WAR MEMORIAL GYM — Back in October, as Kyle Smith prepared to lead the University of San Francisco men’s basketball team into his debut season, the head coach made sure his players knew exactly where they stood in the eyes of the outside hoops world.
Smith carried a copy of the West Coast Conference Coaches Poll, in which his team had been picked to finish second-to-last.
“We definitely knew about that,” said shooting guard Charles Minlend, the first player who Smith recruited to the Hilltop last spring. “That was actually the first thing that Coach Smith showed us the first day of practice. I remember he pulled out the papers and showed us where we were ranked. That was one thing that stuck with us.”
Minlend said the the competition’s lack of respect put a chip on the Dons’ shoulder, but he also grasped where the doubters were coming from. As USF approaches the midway point in the WCC season, Minlend is one of two freshman starting alongside a trio of sophomores.
“Everyone always says that with youth,” Minlend said, referring to the lowly expectations. “It’s understandable because we’re not as experienced as other teams are, but I don’t know, we’re just competitors. So, even if we might not be as experienced as other teams, we still want to win just as badly or even more than other teams that we play against. So, we’re going to try and play with that passion and that fire every single time we step on the floor.”
Smith sees an obvious benefit in letting the young guys accrue valuable minutes on the court — even if the process has also included the team taking its lumps.
Starting with a 72-58 loss to Santa Clara on Dec. 31, the Dons dropped four consecutive conference games to begin the WCC season at 1-4.
“Santa Clara, they got us pretty good,” Smith recalled. “I think that might have been the first time we questioned ourselves a little bit.”
With the Dons now making their second pass through the conference, Minlend thinks the team is starting to find answers.
He said the gelling process began back in August when the Dons went on a 10-day tour across Europe, sweeping a four-game stretch against club teams in Germany, Belgium and France.
“Like coach Smith says, ‘We’re all 15 freshman.’ Like it’s everybody’s first year with this program and with him [leading] the coaching staff,” Minlend said of a roster which includes just one junior and one senior. “But we’ve had a lot of time that we’ve spent together. We had the opportunity to travel this summer. To go to Europe and everything. I think we really bonded there.”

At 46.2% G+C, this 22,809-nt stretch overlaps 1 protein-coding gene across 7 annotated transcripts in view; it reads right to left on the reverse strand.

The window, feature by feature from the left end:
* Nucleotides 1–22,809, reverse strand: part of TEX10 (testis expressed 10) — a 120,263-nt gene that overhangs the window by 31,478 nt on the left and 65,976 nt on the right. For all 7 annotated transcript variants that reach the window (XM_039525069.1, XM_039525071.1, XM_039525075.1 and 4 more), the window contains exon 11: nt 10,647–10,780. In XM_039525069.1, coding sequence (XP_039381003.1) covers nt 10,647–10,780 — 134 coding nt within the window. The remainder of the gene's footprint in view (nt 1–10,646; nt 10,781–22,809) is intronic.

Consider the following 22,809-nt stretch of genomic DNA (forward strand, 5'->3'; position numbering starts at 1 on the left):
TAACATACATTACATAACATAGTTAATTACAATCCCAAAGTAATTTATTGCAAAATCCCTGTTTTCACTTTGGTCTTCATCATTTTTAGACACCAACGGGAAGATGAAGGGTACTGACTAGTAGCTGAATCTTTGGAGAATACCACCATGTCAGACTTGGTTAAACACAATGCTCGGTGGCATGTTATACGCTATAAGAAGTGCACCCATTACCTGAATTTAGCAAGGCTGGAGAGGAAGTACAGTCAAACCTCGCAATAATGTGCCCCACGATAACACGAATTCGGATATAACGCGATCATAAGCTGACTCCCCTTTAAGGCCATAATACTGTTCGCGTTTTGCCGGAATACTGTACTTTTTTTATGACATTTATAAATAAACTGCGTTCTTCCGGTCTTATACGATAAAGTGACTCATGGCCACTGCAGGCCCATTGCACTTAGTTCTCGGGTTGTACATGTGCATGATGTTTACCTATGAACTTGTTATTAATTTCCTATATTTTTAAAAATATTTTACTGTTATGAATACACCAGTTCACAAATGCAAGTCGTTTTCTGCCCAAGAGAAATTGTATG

Halfway into Year 1, Smith’s fingerprints are all over the program. The coach loves shooters — especially the type who can hit from beyond the arc.
Smith will insist that it’s all about taking what the defense gives them, only to admit his goal is to have five players out on the court who can drain shots from long distance.
“If you look back at when I was coaching at Columbia, we were one of those analytics teams,” he said when asked if the reliance on the 3-ball has always been part of the Kyle Smith playbook.
Smith’s Lions led the Ivy league in 3-point attempts in each of his final two seasons coaching in Upper Manhattan. His Dons are at the top of the charts in that department in his first season in The City.
“Well, he likes layups a lot,” Minlend explained. “So, if we get those, then he’s happy. But percentage wise, mid-range jumpshots aren’t really like the highest percentage shots, so he thinks if you have an open 3, then you take it every single time. Sometimes he gets discouraged if you don’t take the open 3.”
That the Dons lead the conference in attempts yet rank fifth in 3-point shooting percentage underscores the coach’s philosophy.
When asked where his band of unheralded 3-point shooting “freshmen” stand midway through the conference season, Smith dodges the question.
“Overall, I don’t know,” Smith said. “I haven’t really thought about it. We’re just trying to …”
Smith trails off in the middle of the sentence as he stops to laugh.
“I am a walking cliché, but it’s true. It’s like really, we talk about [taking it] possession-by-possession [and] kind of looking up at the end of the season and seeing where we’re at.”